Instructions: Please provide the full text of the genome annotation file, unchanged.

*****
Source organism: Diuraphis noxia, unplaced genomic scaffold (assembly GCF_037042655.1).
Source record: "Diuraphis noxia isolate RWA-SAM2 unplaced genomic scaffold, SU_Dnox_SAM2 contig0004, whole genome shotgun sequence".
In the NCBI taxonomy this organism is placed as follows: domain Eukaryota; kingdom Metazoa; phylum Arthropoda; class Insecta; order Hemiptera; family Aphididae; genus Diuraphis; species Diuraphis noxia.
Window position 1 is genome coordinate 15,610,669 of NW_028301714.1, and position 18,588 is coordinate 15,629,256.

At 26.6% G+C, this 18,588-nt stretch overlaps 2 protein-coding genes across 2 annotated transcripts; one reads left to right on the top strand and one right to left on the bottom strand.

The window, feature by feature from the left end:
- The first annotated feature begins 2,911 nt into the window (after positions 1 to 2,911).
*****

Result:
Source organism: Diuraphis noxia, unplaced genomic scaffold (assembly GCF_037042655.1).
Source record: "Diuraphis noxia isolate RWA-SAM2 unplaced genomic scaffold, SU_Dnox_SAM2 contig0004, whole genome shotgun sequence".
In the NCBI taxonomy this organism is placed as follows: domain Eukaryota; kingdom Metazoa; phylum Arthropoda; class Insecta; order Hemiptera; family Aphididae; genus Diuraphis; species Diuraphis noxia.
Window position 1 is genome coordinate 15,610,669 of NW_028301714.1, and position 18,588 is coordinate 15,629,256.

At 26.6% G+C, this 18,588-nt stretch overlaps 2 protein-coding genes across 2 annotated transcripts; one reads left to right on the top strand and one right to left on the bottom strand.

The window, feature by feature from the left end:
- The first annotated feature begins 2,911 nt into the window (after positions 1 to 2,911).